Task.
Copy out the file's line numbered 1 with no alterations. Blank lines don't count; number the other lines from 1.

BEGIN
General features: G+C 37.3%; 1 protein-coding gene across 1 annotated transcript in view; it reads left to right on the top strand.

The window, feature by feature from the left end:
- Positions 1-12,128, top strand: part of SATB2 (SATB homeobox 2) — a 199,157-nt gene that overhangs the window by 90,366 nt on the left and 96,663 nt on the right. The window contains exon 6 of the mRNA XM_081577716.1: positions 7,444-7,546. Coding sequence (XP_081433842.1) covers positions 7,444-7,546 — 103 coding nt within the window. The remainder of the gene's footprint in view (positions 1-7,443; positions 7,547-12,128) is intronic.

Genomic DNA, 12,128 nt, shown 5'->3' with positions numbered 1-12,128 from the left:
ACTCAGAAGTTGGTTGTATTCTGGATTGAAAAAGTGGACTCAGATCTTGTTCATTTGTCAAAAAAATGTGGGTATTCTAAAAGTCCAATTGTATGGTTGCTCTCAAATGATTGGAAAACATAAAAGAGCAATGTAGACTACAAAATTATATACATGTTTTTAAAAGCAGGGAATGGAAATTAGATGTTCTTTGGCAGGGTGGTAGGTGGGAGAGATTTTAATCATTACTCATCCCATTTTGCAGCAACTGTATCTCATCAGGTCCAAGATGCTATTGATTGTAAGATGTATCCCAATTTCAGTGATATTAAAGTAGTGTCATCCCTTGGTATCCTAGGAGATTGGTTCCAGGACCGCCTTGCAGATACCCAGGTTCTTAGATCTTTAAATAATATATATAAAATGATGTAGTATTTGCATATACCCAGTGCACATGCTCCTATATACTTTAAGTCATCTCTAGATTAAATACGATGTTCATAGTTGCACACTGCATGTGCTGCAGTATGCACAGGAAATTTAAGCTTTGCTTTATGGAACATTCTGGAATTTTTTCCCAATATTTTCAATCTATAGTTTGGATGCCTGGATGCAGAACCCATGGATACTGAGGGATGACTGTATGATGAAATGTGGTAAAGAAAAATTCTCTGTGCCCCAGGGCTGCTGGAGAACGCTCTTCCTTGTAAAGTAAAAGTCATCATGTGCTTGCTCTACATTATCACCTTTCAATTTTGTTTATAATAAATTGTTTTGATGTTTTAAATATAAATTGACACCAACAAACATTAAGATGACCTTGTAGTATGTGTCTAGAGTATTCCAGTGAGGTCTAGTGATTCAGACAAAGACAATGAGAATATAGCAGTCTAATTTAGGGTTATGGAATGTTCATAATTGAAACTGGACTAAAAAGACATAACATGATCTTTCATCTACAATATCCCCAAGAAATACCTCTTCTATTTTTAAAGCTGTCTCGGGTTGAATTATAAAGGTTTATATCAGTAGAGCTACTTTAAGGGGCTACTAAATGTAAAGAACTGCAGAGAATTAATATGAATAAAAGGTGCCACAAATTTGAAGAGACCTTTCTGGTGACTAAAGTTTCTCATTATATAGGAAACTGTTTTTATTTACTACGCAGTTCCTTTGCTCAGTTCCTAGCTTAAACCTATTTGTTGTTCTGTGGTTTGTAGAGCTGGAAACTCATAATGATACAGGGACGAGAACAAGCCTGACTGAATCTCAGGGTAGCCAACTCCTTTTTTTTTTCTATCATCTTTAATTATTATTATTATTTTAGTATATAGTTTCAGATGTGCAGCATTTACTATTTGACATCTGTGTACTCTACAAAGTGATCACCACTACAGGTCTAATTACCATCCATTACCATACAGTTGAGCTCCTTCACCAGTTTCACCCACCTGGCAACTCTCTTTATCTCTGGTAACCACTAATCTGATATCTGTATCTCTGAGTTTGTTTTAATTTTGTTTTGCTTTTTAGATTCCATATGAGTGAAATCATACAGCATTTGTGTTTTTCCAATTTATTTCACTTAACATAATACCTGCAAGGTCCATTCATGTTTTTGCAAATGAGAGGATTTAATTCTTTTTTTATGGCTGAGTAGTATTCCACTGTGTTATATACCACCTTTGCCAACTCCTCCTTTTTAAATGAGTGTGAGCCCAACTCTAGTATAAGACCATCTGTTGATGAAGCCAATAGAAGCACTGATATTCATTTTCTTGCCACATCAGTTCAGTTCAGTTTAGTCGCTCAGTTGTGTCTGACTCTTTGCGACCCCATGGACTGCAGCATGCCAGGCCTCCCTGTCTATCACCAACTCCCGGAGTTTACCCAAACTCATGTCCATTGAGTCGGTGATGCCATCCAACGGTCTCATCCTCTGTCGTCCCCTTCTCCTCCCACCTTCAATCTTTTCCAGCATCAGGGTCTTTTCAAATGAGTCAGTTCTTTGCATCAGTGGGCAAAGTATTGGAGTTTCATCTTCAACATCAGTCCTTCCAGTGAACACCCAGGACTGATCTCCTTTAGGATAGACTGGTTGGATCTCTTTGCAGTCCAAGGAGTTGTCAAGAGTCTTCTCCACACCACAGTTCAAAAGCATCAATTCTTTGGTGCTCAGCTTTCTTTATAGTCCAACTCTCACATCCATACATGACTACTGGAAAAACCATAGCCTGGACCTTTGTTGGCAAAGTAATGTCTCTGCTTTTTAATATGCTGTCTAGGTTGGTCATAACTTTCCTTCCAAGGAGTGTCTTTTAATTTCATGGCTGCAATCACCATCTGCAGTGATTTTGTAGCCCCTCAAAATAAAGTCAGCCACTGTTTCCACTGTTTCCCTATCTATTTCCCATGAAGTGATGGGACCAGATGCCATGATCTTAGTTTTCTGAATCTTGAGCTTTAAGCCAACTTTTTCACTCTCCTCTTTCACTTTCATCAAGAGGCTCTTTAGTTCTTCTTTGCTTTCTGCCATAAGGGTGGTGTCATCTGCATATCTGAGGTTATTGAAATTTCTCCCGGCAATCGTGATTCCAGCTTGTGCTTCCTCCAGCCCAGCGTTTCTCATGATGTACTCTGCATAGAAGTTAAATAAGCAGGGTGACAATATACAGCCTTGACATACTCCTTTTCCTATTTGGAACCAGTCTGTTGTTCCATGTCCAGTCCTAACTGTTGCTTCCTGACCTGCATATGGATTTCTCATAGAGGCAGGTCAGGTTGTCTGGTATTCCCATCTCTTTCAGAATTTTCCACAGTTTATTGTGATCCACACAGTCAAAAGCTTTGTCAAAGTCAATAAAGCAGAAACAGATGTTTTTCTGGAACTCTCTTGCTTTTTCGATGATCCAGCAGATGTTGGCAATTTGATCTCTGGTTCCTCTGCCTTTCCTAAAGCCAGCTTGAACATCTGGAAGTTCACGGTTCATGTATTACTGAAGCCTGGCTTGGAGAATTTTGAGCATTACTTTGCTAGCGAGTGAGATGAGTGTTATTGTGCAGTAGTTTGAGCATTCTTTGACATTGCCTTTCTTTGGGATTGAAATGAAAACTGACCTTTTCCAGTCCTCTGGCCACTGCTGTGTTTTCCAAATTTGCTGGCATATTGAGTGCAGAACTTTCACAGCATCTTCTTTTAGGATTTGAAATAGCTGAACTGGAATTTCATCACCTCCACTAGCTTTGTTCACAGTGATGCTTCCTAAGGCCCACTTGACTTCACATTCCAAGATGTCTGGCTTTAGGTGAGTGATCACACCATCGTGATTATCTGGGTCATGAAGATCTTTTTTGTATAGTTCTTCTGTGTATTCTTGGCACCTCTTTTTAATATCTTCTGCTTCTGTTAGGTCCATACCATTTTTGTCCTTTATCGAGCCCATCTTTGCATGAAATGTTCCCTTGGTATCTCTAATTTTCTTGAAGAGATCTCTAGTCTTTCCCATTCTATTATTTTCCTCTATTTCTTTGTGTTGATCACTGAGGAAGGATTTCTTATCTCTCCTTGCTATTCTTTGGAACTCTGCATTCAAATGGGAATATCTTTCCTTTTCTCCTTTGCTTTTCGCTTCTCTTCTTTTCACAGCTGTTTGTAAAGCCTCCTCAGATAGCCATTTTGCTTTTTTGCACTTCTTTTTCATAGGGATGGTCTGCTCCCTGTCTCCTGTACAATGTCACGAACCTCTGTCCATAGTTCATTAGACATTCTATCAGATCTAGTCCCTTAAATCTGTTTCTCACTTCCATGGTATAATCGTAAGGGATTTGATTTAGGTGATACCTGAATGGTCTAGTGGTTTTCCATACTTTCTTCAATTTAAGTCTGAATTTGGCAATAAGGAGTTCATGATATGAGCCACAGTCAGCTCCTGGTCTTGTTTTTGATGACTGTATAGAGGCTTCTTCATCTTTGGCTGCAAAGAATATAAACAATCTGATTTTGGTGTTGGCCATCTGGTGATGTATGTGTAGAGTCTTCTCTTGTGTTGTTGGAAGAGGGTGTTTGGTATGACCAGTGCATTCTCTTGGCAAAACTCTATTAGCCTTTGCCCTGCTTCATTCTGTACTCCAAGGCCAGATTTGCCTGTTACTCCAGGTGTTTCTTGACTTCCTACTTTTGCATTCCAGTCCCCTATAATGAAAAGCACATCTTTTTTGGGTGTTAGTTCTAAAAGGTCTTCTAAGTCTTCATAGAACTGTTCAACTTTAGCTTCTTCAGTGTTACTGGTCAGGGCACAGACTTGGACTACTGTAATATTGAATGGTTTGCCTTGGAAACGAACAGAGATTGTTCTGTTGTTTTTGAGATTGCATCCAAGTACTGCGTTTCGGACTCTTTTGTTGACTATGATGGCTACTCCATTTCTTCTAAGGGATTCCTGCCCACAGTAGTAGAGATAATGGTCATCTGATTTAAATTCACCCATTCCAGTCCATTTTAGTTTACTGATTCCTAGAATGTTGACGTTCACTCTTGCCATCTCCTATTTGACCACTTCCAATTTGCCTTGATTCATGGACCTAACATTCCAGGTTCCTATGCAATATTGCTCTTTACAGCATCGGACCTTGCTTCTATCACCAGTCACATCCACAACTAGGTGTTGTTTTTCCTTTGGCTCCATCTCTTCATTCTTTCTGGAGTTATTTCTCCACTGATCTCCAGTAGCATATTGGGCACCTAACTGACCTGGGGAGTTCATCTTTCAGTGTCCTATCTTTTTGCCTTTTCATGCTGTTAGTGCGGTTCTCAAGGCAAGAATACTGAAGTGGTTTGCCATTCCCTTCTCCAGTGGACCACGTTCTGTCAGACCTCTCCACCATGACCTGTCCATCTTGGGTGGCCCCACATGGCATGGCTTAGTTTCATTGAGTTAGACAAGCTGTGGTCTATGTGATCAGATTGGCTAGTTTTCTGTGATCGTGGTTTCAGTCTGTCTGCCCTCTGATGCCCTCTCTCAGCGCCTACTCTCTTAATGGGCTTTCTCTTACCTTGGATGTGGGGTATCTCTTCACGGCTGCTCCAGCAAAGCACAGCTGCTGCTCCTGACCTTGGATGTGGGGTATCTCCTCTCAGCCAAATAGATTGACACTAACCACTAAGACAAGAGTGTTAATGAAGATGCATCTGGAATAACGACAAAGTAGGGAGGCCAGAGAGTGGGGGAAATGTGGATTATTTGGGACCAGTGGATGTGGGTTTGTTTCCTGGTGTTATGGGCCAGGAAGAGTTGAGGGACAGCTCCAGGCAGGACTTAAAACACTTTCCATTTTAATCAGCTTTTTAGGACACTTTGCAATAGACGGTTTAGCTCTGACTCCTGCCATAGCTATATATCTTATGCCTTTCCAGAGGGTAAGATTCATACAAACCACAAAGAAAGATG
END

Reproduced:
General features: G+C 37.3%; 1 protein-coding gene across 1 annotated transcript in view; it reads left to right on the top strand.